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7 posts tagged with Language and fiction. (View popular tags)
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Medicine Wheel / Wagon Wheel

In 2005, Steven Spielberg and Dreamworks produced a 6 episode miniseries that spanned the period of expansion of the United States into the American West, from 1825 to 1890. Through fictional and historical characters, the series used two primary symbols--the wagon wheel and the Lakota medicine wheel -- to join the story of two families: one Native American, one White settlers, as they witnessed many of the 19th century's pivotal historical milestones. The award-winning Into The West can now be seen in its entirety on YouTube. [more inside]
posted by zarq on Sep 20, 2012 - 12 comments

“How do you know the moment when you cease to be human?"

We are the artistically creative authors of the truths we live by. We must then, if we are honest, live more tentatively in relation to the security and consistency we achieve through language. The effect of this conclusion, at least for me, at least most of the time, is bracing.

It is not bracing for everyone.


Scott Abbott examines the violent, funny, and philosophically distressing fictions of Brian Evenson, one of our most accomplished dark fantasists and genre-bending authors. [more inside]
posted by Idler King on May 2, 2012 - 6 comments

Helen DeWitt

AM: Do you have a favorite kanji character? HD: I like this one: 峠 because it reminds me of a poem by Christina Rossetti:

Up the airy mountain,
Down the rushy glen,
We daren’t go a-hunting
For fear of little men


(what I mean is, it’s terribly nice to have the radicals for mountain, up and down form the character). I’m very fond of 競 because it makes me think of two men skating with their arms behind their backs in a Dutch painting, wearing black frock coats and breeches. 明 is not very exotic, of course, but it’s nice to have the word for ‘bright’ represented by the sun and moon – this is a bit like certain German words, where the elements of a phenomenon are put together for the word: there’s Morgengrauen (morning grey) for the sky lightening to grey just before dawn, and Morgenröte (morning red) for the sky when it first turns red, similar sort of thing. An interview with Helen DeWitt, author of The Last Samurai, Your Name Here, a novel written with Ilya Gridneff, and the forthcoming Lightning Rods. DeWitt will be in New York September 8 - 11.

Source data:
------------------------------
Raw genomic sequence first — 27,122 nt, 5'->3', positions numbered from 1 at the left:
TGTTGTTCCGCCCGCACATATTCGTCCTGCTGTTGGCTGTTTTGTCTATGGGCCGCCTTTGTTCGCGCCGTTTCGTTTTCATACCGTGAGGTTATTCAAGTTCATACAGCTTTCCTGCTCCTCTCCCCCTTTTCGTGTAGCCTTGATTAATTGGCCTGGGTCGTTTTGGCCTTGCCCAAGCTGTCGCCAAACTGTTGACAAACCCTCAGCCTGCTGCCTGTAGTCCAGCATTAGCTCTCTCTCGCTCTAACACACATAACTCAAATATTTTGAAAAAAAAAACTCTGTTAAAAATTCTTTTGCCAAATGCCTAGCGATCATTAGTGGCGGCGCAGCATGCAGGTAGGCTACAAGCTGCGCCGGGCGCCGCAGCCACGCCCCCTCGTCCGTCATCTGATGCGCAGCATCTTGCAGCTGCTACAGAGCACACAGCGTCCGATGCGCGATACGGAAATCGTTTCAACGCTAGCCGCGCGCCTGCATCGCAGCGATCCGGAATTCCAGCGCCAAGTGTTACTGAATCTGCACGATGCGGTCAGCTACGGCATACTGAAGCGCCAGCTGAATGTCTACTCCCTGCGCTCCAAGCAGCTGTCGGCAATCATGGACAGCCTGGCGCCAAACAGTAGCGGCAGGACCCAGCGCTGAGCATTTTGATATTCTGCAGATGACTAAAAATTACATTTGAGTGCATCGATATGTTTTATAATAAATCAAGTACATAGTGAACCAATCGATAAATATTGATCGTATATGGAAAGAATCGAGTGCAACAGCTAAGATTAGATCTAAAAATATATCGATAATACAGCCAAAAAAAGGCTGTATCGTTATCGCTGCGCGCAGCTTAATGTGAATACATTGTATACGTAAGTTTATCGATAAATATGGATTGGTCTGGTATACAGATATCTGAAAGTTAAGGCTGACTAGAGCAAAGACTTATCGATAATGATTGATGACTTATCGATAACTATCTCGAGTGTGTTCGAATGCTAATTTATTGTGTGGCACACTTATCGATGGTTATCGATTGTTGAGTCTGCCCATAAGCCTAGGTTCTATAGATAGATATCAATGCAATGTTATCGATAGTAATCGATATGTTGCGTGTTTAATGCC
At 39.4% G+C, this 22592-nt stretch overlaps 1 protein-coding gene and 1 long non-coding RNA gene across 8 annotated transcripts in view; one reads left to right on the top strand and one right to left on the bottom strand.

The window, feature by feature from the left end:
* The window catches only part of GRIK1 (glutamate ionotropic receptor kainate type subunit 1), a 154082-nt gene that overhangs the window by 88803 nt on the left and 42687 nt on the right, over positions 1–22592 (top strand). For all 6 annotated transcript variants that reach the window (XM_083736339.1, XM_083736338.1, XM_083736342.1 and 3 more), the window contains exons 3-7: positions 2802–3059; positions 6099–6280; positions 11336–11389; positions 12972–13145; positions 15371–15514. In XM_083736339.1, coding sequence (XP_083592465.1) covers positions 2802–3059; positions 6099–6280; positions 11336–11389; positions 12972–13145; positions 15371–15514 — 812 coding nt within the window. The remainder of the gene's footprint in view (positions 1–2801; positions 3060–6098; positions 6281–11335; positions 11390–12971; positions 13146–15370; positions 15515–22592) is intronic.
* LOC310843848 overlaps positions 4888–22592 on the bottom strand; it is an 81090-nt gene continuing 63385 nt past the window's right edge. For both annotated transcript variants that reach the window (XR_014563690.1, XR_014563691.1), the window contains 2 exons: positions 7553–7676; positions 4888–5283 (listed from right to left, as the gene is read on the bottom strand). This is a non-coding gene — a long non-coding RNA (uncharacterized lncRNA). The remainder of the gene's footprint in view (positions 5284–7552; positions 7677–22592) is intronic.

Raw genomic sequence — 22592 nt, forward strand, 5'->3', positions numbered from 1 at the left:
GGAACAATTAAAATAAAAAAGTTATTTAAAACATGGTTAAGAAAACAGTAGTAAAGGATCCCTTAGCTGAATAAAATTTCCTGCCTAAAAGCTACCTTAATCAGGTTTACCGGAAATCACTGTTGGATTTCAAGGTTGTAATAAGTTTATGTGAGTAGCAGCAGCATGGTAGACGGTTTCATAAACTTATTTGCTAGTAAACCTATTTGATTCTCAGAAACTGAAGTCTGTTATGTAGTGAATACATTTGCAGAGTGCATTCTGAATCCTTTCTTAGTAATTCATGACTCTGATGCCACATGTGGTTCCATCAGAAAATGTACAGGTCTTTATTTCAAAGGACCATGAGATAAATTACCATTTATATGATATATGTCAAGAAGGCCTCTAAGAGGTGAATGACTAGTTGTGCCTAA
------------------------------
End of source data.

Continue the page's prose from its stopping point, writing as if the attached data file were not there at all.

posted by xod on Aug 19, 2011 - 48 comments

The L*** H*** of D***ness

Would You Please Fucking Stop?: an article by Ursula K. Le Guin
posted by rollick on Aug 18, 2011 - 184 comments

New 'Solaris' translation locked in Limbo

Solaris, Stanislaw Lem's 1961 masterpiece, has finally been translated directly into English. The current print version, in circulation for over 4 decades, was the result of a double-translation. Firstly from Polish to French, in 1966, by Jean-Michel Jasiensko. This version was then taken up by Joanna Kilmartin and Steve Cox who hacked together an English version in 1970. Lem, himself a fluent English speaker, was always scathing of the double translation. Something he believed added to the universal misunderstanding of his greatest work. After the relsease of two film versions of the story, and decades of speculation, a new direct English translation has been released. Translated by American Professor Bill Johnston 'The Definitive Solaris' is only available as an audiobook for the time being. Copyright issues, hampered by several, widely available, editions of the poor English translation may mean it is some time yet before a definitive print edition makes it onto our bookshelves.
posted by 0bvious on Jun 19, 2011 - 64 comments

This is fiction

Writing has been around for a long time, but that doesn't mean we've mastered it yet. Want to make fiction? Perhaps it makes itself, perhaps it makes you... Self reference breeding infinite hyperrealities. Which world will you choose?
posted by 0bvious on May 10, 2006 - 9 comments

A Glossary of HardBoiled Slang

A Glossary of HardBoiled Slang will allow you to understand such wonderful, alliterative phrases as:

"You dumb mug, get your mitts off the marbles before I stuff that mud-pipe down your mush - and tell your moll to hand over the mazuma."

Welcome to the world of HardBoiled Fiction. Take some time to brush up on the classics.
posted by vacapinta on Apr 27, 2002 - 18 comments

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